This part of Hunan was largely ruled by local warlords for much of its history, until the People's Republic was declared in 1949. It is home to a number of ethnic minority people, especially the Tujia and the Miao minorities.
Smile for the camera! Rhesus monkey.
Western Hunan is where we find not only Zhangjiajie, but also many more attractions and places of interest. But the No. 1 attraction is Zhangjiajie, where the year-round moist atmosphere gives rise to lush vegetation and mist which covers towering quartz-sandstone pillars. The forest park is a wonderland of mountains, streams, rare trees and other plant and animal life, including rhesus monkeys, giant salamanders and pangolins. Visitors are warned not to tease monkeys; although they are wild, they are unafraid of humans but can get grumpy!
The less agile needn't worry about the peaks being inaccessible. As well as cable cars, there is even the tallest outdoor elevator in the world, Bailong Elevator to whisk you to the top in just two minutes. Many movie fans will remember Avatar with its Pandora landscape and Hallelujah Mountains floating in the air. These are said to have been inspired by Zhangjiajie's peaks, which in the mist seem to float in the sky. One peak has now been officially renamed "Avatar Hallelujah Mountain" by the local tourism authorities.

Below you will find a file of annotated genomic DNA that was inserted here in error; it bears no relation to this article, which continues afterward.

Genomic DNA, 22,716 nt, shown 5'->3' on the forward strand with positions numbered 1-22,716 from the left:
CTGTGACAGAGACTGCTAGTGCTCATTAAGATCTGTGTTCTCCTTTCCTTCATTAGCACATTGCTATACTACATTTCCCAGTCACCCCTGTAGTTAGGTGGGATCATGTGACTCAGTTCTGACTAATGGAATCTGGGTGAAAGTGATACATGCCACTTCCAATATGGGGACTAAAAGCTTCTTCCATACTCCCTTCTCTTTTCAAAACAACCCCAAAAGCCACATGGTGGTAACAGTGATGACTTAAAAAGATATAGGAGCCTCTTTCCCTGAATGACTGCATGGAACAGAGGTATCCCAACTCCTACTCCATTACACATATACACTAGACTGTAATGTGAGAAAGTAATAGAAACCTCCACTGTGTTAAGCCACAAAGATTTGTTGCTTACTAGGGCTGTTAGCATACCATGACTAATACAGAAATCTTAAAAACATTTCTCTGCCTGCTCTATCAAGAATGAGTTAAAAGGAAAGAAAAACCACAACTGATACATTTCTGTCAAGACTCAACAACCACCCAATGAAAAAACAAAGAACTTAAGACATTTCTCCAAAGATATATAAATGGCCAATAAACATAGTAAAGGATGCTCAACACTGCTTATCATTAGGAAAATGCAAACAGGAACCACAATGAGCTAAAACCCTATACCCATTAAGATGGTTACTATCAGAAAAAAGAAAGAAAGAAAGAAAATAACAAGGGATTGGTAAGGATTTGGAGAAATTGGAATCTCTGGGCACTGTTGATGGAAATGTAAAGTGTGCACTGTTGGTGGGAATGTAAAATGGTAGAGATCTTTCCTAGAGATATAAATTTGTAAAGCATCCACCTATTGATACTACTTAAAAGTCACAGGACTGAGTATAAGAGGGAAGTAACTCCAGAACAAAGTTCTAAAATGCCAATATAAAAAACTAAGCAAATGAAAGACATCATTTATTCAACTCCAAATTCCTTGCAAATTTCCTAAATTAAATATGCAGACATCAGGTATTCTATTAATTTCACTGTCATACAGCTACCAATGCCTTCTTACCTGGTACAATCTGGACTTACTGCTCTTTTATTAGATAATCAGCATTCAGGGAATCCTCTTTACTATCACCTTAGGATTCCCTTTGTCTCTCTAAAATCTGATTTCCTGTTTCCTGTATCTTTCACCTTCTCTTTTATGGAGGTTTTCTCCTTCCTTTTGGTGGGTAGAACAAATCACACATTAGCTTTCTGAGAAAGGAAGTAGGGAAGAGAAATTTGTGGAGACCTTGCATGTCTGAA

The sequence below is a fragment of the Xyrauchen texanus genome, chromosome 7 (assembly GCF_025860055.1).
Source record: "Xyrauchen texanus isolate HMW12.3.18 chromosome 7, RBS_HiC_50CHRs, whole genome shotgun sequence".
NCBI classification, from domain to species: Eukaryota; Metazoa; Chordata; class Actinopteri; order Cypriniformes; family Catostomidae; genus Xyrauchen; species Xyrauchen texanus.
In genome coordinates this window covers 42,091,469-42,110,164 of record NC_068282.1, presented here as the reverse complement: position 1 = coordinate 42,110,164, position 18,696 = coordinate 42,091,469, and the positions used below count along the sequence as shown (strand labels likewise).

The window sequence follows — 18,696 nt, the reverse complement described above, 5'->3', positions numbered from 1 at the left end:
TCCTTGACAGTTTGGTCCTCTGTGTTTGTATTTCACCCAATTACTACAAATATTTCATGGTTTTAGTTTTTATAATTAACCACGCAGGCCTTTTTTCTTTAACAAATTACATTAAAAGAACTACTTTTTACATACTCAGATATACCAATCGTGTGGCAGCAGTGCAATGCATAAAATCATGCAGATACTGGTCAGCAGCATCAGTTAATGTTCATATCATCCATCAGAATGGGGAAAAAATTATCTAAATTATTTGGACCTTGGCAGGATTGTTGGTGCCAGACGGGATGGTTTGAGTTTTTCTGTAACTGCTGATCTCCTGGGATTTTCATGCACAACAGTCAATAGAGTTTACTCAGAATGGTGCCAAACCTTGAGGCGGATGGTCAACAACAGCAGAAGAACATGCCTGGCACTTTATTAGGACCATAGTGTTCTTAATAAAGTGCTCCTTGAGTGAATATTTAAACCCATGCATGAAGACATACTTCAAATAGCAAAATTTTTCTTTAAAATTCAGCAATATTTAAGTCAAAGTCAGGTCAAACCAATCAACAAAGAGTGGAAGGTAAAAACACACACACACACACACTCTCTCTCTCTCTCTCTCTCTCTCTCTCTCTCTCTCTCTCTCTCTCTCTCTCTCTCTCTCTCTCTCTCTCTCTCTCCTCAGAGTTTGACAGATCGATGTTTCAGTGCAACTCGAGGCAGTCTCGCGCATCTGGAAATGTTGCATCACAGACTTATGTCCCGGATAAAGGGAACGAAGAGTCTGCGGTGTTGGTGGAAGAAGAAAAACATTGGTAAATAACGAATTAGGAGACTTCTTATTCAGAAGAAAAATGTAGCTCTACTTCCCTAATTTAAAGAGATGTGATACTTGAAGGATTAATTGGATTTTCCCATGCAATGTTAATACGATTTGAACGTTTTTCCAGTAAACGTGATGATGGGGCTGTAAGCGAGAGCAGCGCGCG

The whole area can easily take three or four days to explore, with new wonders around every corner. In fact, the entrance ticket for the park is valid for four days to allow for this. Private vehicles are not permitted inside the park, but there are shuttle buses to take you from place to place.
There are restaurants, hotels and guest houses both inside and just outside the park, but remember this is a popular destination and in Chinese public holidays, these can be booked up long in advance. The main holidays are the Spring Festival marking Chinese New Year and the first weeks of both May and October.
Also in Wulingyuan Scenic Area, but outside the forest park, is Tianzi Mountain situated in a nature reserve. This is named after a local Tujia farmer who led a peasants' revolt and declared himself Son of Heaven (Tianzi in Chinese). This mountain, also featured in Avatar, is almost always shrouded in mist, especially in summer, making it highly photogenic.